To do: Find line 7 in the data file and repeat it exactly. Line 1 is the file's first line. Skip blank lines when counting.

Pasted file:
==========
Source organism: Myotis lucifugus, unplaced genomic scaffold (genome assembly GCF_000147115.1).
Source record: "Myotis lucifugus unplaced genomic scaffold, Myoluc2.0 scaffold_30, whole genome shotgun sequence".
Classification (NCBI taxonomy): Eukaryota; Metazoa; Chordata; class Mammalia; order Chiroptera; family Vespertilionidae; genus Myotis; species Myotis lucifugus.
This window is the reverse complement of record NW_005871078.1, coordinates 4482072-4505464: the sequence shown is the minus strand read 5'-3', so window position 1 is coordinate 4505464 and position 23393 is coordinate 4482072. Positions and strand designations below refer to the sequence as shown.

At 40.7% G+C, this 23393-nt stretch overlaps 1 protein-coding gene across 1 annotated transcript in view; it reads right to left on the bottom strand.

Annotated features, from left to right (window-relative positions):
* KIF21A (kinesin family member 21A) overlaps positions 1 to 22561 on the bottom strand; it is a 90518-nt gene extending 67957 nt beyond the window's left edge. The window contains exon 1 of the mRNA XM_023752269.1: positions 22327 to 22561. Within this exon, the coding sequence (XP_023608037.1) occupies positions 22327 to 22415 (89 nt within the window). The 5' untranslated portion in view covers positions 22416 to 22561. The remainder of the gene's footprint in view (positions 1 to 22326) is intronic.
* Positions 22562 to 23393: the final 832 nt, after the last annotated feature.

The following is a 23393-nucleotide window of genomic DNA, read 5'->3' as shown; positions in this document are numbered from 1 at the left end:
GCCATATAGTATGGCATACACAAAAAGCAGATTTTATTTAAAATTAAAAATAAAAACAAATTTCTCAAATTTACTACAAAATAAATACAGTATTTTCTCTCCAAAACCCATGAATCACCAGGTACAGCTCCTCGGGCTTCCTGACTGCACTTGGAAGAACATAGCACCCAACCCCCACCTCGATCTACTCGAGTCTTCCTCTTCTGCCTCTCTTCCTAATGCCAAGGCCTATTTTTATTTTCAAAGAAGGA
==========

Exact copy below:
* KIF21A (kinesin family member 21A) overlaps positions 1 to 22561 on the bottom strand; it is a 90518-nt gene extending 67957 nt beyond the window's left edge. The window contains exon 1 of the mRNA XM_023752269.1: positions 22327 to 22561. Within this exon, the coding sequence (XP_023608037.1) occupies positions 22327 to 22415 (89 nt within the window). The 5' untranslated portion in view covers positions 22416 to 22561. The remainder of the gene's footprint in view (positions 1 to 22326) is intronic.